Is Your Small Business Website Making These Careless Mistakes?

Is Your Small Business Website Making These Careless Mistakes?

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Sometimes, it’s the little things that can trip you up. Like parking your car in the airport’s parking garage, then realizing you left your phone in the car after your flight’s taken off. Fortunately, that hasn’t happened to any member of our team, but it’s probably happened to someone, somewhere.

Although this type of mistake is soon discovered, others are not as readily apparent – especially those involving your small business’s website! However, they can result in lost opportunities – and, of course, lost income. Others could possibly get you in legal trouble! So take a good look at your website and check for the following “doh” mistakes:

Not Including Your Location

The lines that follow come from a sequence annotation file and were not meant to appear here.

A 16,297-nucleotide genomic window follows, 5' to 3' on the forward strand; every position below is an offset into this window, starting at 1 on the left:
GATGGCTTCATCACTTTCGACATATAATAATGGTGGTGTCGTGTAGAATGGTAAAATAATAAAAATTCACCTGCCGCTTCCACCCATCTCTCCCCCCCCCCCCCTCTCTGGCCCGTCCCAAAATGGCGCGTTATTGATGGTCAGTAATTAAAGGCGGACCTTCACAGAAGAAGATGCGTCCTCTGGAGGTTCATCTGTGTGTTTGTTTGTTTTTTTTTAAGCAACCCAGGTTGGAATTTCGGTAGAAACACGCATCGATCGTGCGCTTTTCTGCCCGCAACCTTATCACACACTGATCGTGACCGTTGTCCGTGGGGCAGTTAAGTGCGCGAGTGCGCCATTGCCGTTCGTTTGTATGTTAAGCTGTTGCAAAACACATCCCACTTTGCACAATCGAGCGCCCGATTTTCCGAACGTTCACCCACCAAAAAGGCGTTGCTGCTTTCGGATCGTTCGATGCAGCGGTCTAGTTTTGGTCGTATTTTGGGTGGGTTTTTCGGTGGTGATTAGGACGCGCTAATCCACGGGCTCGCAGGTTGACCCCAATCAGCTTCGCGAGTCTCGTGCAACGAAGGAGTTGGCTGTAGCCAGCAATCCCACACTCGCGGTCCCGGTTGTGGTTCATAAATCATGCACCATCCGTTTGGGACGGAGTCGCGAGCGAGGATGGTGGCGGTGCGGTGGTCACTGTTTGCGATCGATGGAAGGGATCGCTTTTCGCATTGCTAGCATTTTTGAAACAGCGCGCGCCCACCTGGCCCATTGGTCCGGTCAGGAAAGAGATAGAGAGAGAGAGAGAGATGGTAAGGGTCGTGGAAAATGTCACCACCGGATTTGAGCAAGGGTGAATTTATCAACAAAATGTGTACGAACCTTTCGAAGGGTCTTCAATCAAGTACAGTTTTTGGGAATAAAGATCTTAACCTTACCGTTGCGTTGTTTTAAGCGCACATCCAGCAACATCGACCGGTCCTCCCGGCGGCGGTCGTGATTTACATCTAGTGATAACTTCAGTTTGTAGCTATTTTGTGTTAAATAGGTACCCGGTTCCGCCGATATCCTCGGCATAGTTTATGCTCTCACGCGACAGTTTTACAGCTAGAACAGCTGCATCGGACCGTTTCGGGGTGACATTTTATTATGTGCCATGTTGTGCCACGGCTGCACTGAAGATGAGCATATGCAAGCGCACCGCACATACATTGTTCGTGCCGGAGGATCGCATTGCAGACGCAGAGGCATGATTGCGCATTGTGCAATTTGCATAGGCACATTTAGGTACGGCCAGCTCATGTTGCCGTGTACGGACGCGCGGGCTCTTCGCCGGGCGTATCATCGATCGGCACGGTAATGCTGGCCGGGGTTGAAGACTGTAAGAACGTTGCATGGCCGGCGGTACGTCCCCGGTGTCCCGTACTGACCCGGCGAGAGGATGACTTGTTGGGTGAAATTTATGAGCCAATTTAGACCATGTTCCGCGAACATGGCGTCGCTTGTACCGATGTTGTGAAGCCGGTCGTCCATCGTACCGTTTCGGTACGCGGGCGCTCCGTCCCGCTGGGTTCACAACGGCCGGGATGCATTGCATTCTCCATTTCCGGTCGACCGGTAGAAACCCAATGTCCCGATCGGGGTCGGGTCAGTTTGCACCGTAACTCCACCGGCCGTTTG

If your business is on Green Gardens Avenue, and the name of your business is Green Gardens Avenue Diner, you may believe that your location is obvious. Also, that its address will automatically pop up on your Google Business Profile (formerly Google My Business) in Google search results. However, as we always say, if you don’t make things easy for your website’s visitors, they won’t stick around for long – and will most likely move on to the website of one of your competitors.

Feature your street address if your business has a physical location, or your service area if it doesn’t. As our blog post – “5 Questions Your Small Business Website Should Answer for Visitors” – covers, “People searching for a specific type of service want to know if their home or office is within your service area. A lawn care service may serve customers within its own county and two or three others – or could have a wider territory. Let visitors know your service area on your home page so they can quickly tell if you’re able to add them to your roster. Another big advantage is that listing every locale you serve is good for SEO, helping your website be found easier by potential customers!”